Article 4, Section 3, Clause 2

[Volume 4, Page 556]

Document 6

James Kent, Commentaries 1:360--61


It would seem, from these various congressional regulations of the territories belonging to the United States, that congress have supreme power in the government of them, depending on the exercise of their sound discretion. Neither the District of Columbia, nor a territory, is a state, within the meaning of the constitution, or entitled to claim the privileges secured to the members of the union. This has been so adjudged by the Supreme Court. Nor will a writ of error or appeal lie from a territorial court to the Supreme Court, unless there be a special statute provision for the purpose. There is such a provision as to Florida, and there is a limited provision of that kind as to Arkan-saw and Michigan, extending to cases in which the United States are concerned, and not extending further. If, therefore, the government of the United States should carry into execution the project of colonizing the great valley of the Oregan to the west of the Rocky Mountains, it would afford a subject of grave consideration what would be the future civil and political destiny of that country. It would be a long time before it would be populous enough to be created into one or more independent states; and, in the mean time, upon the doctrine taught by the acts of congress, and even by the judicial decisions of the Supreme Court, the colonists would be in a state of the most complete subordination, and as dependent upon the will of congress as the people of this country would have been upon the king and parliament of Great Britain, if they could have sustained their claim to bind us in all cases whatsoever. Such a state of absolute sovereignty on the [Volume 4, Page 557] one hand, and of absolute dependence on the other, is not at all congenial with the free and independent spirit of our native institutions; and the establishment of distant territorial governments, ruled according to will and pleasure, would have a very natural tendency, as all proconsular governments have had, to abuse and oppression.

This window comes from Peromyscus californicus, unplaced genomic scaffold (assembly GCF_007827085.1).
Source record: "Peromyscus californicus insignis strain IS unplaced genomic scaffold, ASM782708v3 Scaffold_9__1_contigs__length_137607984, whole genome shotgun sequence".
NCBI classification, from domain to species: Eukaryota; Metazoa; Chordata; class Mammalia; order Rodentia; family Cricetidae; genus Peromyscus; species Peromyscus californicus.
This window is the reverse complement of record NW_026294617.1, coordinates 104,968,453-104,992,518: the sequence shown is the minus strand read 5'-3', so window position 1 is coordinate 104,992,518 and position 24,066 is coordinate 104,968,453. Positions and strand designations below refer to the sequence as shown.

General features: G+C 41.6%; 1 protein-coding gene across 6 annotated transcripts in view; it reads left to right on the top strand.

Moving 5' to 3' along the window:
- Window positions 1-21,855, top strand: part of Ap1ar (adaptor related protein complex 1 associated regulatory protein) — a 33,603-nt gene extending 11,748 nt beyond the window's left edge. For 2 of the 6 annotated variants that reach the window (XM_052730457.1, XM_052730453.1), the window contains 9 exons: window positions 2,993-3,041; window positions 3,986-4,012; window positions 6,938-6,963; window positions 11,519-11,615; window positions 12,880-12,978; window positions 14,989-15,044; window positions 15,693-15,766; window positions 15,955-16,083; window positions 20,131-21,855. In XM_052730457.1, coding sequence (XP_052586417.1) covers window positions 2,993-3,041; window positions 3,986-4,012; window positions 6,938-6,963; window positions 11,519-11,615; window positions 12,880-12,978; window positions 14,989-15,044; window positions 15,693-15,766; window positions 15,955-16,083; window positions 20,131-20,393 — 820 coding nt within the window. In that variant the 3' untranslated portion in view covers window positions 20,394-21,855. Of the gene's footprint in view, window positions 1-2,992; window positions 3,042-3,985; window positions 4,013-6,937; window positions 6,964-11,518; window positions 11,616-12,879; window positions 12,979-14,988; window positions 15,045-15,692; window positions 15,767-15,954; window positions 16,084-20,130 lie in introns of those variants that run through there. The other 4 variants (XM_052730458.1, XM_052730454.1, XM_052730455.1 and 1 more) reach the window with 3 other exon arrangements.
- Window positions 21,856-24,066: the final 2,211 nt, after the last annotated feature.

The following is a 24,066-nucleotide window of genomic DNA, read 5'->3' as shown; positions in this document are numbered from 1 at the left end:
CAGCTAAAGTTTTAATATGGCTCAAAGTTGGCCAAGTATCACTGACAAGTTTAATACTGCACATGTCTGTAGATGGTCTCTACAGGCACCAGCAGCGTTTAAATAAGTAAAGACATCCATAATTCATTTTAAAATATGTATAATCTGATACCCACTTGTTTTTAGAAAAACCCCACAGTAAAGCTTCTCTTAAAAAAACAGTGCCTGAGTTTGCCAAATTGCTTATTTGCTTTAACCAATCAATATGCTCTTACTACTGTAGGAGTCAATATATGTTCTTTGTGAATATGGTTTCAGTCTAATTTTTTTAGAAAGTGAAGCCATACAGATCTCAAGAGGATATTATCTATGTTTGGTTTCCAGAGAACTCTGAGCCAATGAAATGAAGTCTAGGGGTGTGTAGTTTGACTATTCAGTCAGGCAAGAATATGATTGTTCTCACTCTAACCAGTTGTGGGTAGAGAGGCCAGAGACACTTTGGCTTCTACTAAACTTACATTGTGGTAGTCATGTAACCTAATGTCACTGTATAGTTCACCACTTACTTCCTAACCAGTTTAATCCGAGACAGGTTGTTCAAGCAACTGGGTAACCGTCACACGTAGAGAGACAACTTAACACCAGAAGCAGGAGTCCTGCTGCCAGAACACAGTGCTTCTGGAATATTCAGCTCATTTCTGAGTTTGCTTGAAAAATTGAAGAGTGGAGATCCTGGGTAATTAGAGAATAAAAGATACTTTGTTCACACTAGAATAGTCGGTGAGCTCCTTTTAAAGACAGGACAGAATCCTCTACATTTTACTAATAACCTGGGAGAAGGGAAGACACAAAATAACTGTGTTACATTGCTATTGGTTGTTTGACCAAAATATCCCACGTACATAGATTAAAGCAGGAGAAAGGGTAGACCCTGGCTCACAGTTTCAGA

The Founders' Constitution
Volume 4, Article 4, Section 3, Clause 2, Document 6
The University of Chicago Press

Kent, James. Commentaries on American Law. 4 vols. New York, 1826--30.